Earlier today, we analyzed the unique and potent platform from which President Trump has a chance to buoy rising public support for his signature legislative accomplishment: The GOP's tax overhaul. The law has already bounced back from initially-dreadful approval numbers, driven down by misinformation, but there's a lot of selling left to be done. Our post this morning mostly dealt with the individual side of the equation, urging Trump to press taxpayers and families to scrutinize and compare their pre-reform vs post-reform paychecks, after new withholding tables go into effect early this year. As we've repeated ad nauseam, eight-in-ten Americans will get a tax cut, including more than nine-in-ten middle class earners. But a majority of people still believe the opposite will occur. Correcting that misconception requires focused and persistent work.
That being said, nearly all of the improvement in public opinion on the matter thus far appears to have been been driven by corporate America's response to the new tax environment, under which US companies are no longer burdened with the highest statutory corporate tax rate in the developed world (and one of the highest effective rates, too). An impressive and growing list of national employers have rolled out a slew of employee-helping and economy-boosting actions, the highlights of which Trump will almost surely trumpet from the lectern this evening. This will create an optics challenge for Congressional Democrats in the chamber, who uniformly opposed the legislation that is making such an immediate and positive splash:
As Trump touts millions of US workers getting bonuses, pay raises, enhanced benefits + new jobs & repatriated profits + 91% of middle class earners receiving tax cuts, will Dems applaud the undeniably positive outcomes of a law *all* of them voted against? https://t.co/SRiPVQdyeH— Guy Benson (@guypbenson) January 30, 2018
Trump already has a litany of tax reform success stories from which to choose for this evening's big event, but in case his team is making any eleventh-hour edits, there are additional examples cropping up just today. A big dog in the Pharmaceutical industry is getting in on the action:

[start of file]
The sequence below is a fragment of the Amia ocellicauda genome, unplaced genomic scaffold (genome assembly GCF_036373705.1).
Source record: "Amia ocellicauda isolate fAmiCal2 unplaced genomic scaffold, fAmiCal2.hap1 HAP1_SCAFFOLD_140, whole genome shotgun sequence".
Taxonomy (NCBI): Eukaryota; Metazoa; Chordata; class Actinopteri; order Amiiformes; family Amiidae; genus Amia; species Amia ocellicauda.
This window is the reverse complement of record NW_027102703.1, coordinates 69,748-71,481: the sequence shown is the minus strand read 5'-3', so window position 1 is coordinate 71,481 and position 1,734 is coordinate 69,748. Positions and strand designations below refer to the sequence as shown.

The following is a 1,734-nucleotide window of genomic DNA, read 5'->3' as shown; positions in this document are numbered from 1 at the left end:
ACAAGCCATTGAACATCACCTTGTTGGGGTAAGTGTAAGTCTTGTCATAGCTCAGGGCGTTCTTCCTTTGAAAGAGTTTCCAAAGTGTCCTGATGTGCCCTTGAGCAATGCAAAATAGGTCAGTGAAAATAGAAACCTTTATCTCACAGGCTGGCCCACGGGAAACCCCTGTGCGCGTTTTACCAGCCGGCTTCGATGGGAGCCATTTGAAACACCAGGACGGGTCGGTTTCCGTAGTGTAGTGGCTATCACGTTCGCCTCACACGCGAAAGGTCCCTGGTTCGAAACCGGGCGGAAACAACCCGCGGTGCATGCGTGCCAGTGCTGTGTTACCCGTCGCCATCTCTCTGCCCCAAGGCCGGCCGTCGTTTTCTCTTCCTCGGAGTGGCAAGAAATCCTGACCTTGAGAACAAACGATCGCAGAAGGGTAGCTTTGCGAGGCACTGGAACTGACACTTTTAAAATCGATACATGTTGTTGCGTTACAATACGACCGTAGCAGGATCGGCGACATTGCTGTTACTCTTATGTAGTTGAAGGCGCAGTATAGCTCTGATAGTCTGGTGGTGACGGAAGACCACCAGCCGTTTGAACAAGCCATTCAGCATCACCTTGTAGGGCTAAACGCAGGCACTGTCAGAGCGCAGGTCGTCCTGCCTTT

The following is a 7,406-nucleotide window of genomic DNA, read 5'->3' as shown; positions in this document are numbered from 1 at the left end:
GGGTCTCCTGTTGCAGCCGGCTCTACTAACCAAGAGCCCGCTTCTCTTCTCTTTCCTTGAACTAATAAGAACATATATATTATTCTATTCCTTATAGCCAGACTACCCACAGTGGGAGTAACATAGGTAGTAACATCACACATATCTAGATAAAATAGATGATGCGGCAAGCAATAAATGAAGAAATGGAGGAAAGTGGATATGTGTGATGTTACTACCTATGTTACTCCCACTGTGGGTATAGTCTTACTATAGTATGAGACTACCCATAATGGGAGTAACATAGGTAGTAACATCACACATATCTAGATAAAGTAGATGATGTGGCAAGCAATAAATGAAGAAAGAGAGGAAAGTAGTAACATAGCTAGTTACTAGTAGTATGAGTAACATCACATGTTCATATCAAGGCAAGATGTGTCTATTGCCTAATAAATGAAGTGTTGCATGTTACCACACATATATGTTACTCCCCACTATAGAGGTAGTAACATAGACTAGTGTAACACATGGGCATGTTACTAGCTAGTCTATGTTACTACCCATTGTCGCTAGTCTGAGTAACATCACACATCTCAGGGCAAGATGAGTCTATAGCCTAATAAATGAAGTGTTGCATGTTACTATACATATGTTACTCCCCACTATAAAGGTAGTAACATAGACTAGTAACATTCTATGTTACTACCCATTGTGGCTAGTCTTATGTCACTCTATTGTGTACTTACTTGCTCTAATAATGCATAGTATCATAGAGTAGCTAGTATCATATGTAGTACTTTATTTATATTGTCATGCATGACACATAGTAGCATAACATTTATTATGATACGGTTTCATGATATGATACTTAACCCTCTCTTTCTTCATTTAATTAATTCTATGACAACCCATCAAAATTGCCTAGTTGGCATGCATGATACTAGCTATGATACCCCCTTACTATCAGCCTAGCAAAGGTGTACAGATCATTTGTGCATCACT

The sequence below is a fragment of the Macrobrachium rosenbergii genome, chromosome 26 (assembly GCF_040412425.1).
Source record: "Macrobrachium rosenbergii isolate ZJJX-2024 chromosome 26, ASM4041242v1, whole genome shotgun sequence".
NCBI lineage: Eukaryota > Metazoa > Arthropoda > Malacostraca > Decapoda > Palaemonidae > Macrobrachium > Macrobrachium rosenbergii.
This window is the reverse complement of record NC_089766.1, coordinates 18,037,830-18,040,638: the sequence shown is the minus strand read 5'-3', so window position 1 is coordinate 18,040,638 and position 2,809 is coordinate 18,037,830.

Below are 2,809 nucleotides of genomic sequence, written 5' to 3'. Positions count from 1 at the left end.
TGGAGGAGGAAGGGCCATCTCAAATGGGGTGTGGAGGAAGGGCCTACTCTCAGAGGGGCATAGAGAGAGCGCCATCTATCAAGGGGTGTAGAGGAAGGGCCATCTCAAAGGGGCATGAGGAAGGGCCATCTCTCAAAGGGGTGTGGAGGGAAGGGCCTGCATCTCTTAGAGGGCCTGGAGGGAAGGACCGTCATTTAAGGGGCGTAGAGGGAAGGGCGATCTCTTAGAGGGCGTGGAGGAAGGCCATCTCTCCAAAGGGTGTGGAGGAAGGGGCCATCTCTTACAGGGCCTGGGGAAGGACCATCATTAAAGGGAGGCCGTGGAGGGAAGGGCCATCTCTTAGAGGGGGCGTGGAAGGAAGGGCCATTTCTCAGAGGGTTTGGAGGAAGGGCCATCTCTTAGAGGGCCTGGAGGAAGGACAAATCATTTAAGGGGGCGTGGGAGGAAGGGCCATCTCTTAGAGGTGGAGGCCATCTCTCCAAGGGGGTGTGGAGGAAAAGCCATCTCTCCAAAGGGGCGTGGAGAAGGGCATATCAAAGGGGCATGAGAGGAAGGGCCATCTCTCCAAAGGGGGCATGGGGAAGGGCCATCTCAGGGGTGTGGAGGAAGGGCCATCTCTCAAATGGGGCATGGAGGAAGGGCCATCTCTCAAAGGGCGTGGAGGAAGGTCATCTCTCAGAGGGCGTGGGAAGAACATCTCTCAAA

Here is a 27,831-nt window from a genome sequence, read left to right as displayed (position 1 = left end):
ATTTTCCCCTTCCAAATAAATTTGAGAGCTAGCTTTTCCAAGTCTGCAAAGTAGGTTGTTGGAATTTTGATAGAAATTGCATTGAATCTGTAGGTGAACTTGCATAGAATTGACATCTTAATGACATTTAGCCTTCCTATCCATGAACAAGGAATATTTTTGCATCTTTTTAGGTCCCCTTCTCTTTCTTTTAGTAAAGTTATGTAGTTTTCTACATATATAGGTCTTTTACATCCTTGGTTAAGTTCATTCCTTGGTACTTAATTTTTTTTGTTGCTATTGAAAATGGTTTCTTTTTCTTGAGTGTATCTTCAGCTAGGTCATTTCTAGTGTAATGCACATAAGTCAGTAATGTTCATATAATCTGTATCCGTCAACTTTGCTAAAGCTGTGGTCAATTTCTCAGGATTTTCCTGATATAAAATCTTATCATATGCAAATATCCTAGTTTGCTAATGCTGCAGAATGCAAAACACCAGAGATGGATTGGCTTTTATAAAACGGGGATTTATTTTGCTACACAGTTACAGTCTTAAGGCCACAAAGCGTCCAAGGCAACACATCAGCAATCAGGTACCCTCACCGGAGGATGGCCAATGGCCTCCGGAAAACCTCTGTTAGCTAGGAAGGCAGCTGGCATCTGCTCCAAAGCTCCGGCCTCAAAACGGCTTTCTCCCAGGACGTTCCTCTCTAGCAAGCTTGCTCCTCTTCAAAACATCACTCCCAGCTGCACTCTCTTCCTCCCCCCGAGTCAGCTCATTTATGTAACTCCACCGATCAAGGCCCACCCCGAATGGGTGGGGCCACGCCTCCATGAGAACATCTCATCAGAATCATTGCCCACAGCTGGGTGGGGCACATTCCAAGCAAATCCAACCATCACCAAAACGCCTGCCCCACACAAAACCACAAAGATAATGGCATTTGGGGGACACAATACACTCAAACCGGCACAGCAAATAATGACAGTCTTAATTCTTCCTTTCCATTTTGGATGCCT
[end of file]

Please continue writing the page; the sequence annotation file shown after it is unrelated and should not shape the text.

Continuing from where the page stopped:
Pfizer on Tuesday beat the Street's fourth-quarter earnings expectations and laid out its plans for the new tax law...It anticipates a $15 billion tax bill over eight years to repatriate its overseas cash. In wake of the new tax law, the company plans to invest approximately $5 billion in capital projects in the U.S., including building its manufacturing presence. It plans to contribute $500 million to its U.S. pension plan and has allocated about $100 million for a special, one-time bonus for all nonexecutive employees in the first quarter of 2018. Pfizer also contributed $200 million to the Pfizer Foundation.
Repatriation of assets? Check. Domestic investments? Check. Improved benefits for employees? Check. Bonuses? Check. Stepped-up charitable giving? Check. "Armageddon." And then there's this fresh announcement from a Florida-based company:
Miami-based Ryder System, Inc. will give special tax reform employee bonuses totaling $23 million, the company said in a filing late Monday. Ryder, with locations pretty much everywhere in the USA will pay the bonuses in February to all non-incentive bonus eligible employees. Ryder has 31,300 employees in North America. Ryder manages 234,100 vehicles, has 44 million square feet of warehouse space, has 7,700 drivers, 5,900 technicians, and 800 maintenance facilities.
"Crumbs," some liberals will inevitably sniff, repeating an elitist dismissal that Republicans are rightly blasting as gobsmackingly out of touch. Here's Mitch McConnell calling out Pelosi, Schumer and Debbie Wasserman Schultz in a floor speech earlier:
Democrats think that $1,000 doesn't "goes very far for almost anyone." Tell that to the hundreds of thousands of American workers for have received some sort of bonus or wage increase due to #TaxReform in the #TaxCutsandJobsAct. pic.twitter.com/IFx0wtw7Xt— Leader McConnell (@SenateMajLdr) January 30, 2018
Very few Americans watch Senate floor speeches on C-SPAN, but tens of millions will tune in to the president's address tonight. His megaphone to amplify these points is enormous. I'll leave you with House Speaker Paul Ryan previewing the State of the Union Address -- beginning, unsurprisingly, by leaning into Republicans' strong economic record:
"You're going to hear the kind of speech most presidents hope they can give, wish they can give, which is, we are doing well. There is a lot of things we have accomplished in 2017. Unemployment is at 17-year low. Economic confidence is at 17-year high. We just overhauled the entire tax system for the first time in 31 years," he said.